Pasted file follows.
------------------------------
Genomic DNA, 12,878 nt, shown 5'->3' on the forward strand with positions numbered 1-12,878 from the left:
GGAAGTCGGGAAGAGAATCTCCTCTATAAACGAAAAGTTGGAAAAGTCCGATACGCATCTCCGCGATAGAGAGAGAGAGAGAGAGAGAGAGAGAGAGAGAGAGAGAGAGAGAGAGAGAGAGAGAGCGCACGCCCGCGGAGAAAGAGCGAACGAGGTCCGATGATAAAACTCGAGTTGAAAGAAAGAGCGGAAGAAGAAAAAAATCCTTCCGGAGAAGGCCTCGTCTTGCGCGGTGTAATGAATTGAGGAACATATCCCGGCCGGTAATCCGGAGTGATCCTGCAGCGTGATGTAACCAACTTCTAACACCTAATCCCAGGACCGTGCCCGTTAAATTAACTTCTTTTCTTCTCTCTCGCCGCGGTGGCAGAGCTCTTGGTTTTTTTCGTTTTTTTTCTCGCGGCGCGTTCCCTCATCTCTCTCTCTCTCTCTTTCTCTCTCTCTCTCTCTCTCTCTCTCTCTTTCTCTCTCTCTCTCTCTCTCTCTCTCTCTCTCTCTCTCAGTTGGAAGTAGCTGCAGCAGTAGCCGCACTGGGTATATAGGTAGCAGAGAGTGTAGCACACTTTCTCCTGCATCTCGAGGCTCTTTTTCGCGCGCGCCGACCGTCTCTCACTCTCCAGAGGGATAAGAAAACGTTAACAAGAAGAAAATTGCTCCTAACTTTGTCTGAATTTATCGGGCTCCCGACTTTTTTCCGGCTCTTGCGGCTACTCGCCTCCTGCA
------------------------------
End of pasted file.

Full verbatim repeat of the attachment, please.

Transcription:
Genomic DNA, 12,878 nt, shown 5'->3' on the forward strand with positions numbered 1-12,878 from the left:
GGAAGTCGGGAAGAGAATCTCCTCTATAAACGAAAAGTTGGAAAAGTCCGATACGCATCTCCGCGATAGAGAGAGAGAGAGAGAGAGAGAGAGAGAGAGAGAGAGAGAGAGAGAGAGAGAGAGAGCGCACGCCCGCGGAGAAAGAGCGAACGAGGTCCGATGATAAAACTCGAGTTGAAAGAAAGAGCGGAAGAAGAAAAAAATCCTTCCGGAGAAGGCCTCGTCTTGCGCGGTGTAATGAATTGAGGAACATATCCCGGCCGGTAATCCGGAGTGATCCTGCAGCGTGATGTAACCAACTTCTAACACCTAATCCCAGGACCGTGCCCGTTAAATTAACTTCTTTTCTTCTCTCTCGCCGCGGTGGCAGAGCTCTTGGTTTTTTTCGTTTTTTTTCTCGCGGCGCGTTCCCTCATCTCTCTCTCTCTCTCTTTCTCTCTCTCTCTCTCTCTCTCTCTCTCTTTCTCTCTCTCTCTCTCTCTCTCTCTCTCTCTCTCTCTCAGTTGGAAGTAGCTGCAGCAGTAGCCGCACTGGGTATATAGGTAGCAGAGAGTGTAGCACACTTTCTCCTGCATCTCGAGGCTCTTTTTCGCGCGCGCCGACCGTCTCTCACTCTCCAGAGGGATAAGAAAACGTTAACAAGAAGAAAATTGCTCCTAACTTTGTCTGAATTTATCGGGCTCCCGACTTTTTTCCGGCTCTTGCGGCTACTCGCCTCCTGCA